This week in Writing Spaces, we take a look at the working space of Gail Marlene Schwartz, author of “Crocodile in the Elevator” in Issue #147.
Leaves swishing in the wind. The rat-a-tat-tat of a woodpecker. Proud mountains posing in the distance. Tang-colored daylillies, bursting with life.
Three years ago, my tiny family moved from Montreal to a rural village in southern Quebec. Being sensitive to stimuli, I’ve always craved a home in the country, far from honking cars, cigarette smoke, and loud human voices. Having been a guest at four artist colonies, I knew my craving was grounded in experience: I wrote more frequently, and more richly, in the company of trees.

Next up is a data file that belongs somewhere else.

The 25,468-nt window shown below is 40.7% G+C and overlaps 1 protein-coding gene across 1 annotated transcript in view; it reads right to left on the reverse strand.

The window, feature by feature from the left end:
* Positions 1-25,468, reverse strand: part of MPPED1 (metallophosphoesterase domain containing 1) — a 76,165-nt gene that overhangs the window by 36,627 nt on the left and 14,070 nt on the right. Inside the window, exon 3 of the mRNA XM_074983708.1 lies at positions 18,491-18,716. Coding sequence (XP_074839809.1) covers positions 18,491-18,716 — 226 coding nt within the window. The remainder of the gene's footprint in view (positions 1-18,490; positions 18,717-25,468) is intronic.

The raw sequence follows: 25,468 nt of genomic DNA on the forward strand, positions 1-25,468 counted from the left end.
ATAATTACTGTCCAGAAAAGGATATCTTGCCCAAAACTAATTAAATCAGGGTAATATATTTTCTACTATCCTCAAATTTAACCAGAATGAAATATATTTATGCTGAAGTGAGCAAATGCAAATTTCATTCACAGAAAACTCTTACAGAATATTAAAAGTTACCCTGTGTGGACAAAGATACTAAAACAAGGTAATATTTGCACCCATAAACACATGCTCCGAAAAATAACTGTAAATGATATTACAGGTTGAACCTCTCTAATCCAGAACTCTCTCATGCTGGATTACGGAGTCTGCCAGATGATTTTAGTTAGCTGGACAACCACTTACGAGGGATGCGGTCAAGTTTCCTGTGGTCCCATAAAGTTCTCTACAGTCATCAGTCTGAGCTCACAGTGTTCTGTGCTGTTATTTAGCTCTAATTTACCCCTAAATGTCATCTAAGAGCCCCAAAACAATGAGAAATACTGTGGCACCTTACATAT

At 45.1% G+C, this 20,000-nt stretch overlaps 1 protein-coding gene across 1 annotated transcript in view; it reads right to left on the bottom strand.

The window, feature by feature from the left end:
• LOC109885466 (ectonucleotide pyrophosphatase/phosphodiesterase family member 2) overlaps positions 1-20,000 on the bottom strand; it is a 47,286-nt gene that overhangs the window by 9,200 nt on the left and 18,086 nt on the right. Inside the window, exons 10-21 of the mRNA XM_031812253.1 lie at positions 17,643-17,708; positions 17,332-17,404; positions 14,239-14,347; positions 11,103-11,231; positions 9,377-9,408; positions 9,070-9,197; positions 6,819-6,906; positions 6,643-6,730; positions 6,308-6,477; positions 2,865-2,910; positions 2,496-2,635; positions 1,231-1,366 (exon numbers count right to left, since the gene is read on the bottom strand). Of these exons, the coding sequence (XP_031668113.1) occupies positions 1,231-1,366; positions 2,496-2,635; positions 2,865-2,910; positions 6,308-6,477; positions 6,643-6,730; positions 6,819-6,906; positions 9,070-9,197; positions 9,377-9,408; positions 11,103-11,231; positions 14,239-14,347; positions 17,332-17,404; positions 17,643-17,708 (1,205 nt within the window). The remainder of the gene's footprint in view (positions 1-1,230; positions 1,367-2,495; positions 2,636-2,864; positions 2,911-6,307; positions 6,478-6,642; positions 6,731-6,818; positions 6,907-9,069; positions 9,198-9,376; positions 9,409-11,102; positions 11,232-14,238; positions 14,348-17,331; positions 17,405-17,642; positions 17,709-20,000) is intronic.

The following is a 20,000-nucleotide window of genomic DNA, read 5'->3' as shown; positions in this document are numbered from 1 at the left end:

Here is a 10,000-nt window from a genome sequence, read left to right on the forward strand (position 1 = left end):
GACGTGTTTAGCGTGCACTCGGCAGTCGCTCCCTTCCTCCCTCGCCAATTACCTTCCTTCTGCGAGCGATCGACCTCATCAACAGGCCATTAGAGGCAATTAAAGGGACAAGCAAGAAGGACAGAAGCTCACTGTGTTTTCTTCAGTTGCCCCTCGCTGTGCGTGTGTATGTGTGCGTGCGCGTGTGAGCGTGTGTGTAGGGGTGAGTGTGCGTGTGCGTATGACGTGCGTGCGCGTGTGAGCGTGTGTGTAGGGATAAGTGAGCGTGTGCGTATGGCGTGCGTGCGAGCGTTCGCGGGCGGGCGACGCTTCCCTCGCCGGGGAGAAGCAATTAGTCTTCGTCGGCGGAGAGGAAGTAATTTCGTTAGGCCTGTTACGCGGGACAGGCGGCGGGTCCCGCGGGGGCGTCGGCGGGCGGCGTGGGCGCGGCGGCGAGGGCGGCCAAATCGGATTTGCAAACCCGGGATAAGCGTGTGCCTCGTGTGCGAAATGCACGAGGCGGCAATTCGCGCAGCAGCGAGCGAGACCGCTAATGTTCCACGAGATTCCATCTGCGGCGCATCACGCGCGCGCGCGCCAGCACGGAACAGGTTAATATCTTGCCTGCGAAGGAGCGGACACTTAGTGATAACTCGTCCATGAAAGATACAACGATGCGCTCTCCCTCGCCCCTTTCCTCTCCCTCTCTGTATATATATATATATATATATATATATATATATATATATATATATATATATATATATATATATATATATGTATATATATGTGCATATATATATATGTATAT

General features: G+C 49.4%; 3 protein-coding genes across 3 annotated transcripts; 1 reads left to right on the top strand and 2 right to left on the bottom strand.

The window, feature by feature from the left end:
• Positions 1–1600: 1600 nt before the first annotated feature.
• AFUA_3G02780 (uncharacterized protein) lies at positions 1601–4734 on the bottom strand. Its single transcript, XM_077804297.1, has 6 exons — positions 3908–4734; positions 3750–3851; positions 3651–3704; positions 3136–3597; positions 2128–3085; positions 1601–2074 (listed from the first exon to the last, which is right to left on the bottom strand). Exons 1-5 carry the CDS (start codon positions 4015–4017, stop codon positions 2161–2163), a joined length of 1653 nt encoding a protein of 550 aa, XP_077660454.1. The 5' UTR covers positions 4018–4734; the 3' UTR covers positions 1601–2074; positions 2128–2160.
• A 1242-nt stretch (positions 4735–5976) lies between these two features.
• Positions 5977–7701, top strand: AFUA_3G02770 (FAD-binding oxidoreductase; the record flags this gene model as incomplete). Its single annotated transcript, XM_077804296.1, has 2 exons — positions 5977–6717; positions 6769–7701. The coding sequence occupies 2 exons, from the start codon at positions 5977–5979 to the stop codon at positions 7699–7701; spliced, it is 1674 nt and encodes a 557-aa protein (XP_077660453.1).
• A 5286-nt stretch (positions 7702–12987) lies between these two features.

This time of year is glorious at our house. With my laptop, I’m free to work anywhere. The brick cape is modest inside but there are dozens of choice spots outside to plant myself and plunge into imaginary worlds. Today, as I jot down notes for this piece, I’m watching a pair of phoebes, darting in and out of their nest above our porch light. Yesterday I spotted a snake dozing on a rock as I edited. Sitting under a tree last week, I watched a deer and two fawns cross the road.
Knowing that warm sun-filled days are limited, my chosen writing spots, for now, are all in the great outdoors.
We’re giving you a behind-the-scenes look into the writing process – straight from the desks (and decks, docks, beds, and favourite hiking trails) of our contributors! Check out the full series here.